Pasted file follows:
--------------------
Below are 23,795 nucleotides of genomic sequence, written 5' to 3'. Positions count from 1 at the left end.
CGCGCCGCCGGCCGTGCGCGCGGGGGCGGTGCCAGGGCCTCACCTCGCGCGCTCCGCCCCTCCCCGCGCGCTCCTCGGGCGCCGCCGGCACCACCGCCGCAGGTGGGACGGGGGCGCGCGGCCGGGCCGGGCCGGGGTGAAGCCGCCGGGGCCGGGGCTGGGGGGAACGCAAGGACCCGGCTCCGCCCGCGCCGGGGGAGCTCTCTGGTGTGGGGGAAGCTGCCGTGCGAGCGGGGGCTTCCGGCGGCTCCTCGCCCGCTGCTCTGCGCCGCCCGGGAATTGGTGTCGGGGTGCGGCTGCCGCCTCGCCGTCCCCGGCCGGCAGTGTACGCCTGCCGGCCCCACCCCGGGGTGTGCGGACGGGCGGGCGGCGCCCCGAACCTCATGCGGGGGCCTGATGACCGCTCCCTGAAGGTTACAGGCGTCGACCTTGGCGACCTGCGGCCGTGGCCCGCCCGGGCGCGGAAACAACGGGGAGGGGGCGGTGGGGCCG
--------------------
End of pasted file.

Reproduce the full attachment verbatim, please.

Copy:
Below are 23,795 nucleotides of genomic sequence, written 5' to 3'. Positions count from 1 at the left end.
CGCGCCGCCGGCCGTGCGCGCGGGGGCGGTGCCAGGGCCTCACCTCGCGCGCTCCGCCCCTCCCCGCGCGCTCCTCGGGCGCCGCCGGCACCACCGCCGCAGGTGGGACGGGGGCGCGCGGCCGGGCCGGGCCGGGGTGAAGCCGCCGGGGCCGGGGCTGGGGGGAACGCAAGGACCCGGCTCCGCCCGCGCCGGGGGAGCTCTCTGGTGTGGGGGAAGCTGCCGTGCGAGCGGGGGCTTCCGGCGGCTCCTCGCCCGCTGCTCTGCGCCGCCCGGGAATTGGTGTCGGGGTGCGGCTGCCGCCTCGCCGTCCCCGGCCGGCAGTGTACGCCTGCCGGCCCCACCCCGGGGTGTGCGGACGGGCGGGCGGCGCCCCGAACCTCATGCGGGGGCCTGATGACCGCTCCCTGAAGGTTACAGGCGTCGACCTTGGCGACCTGCGGCCGTGGCCCGCCCGGGCGCGGAAACAACGGGGAGGGGGCGGTGGGGCCG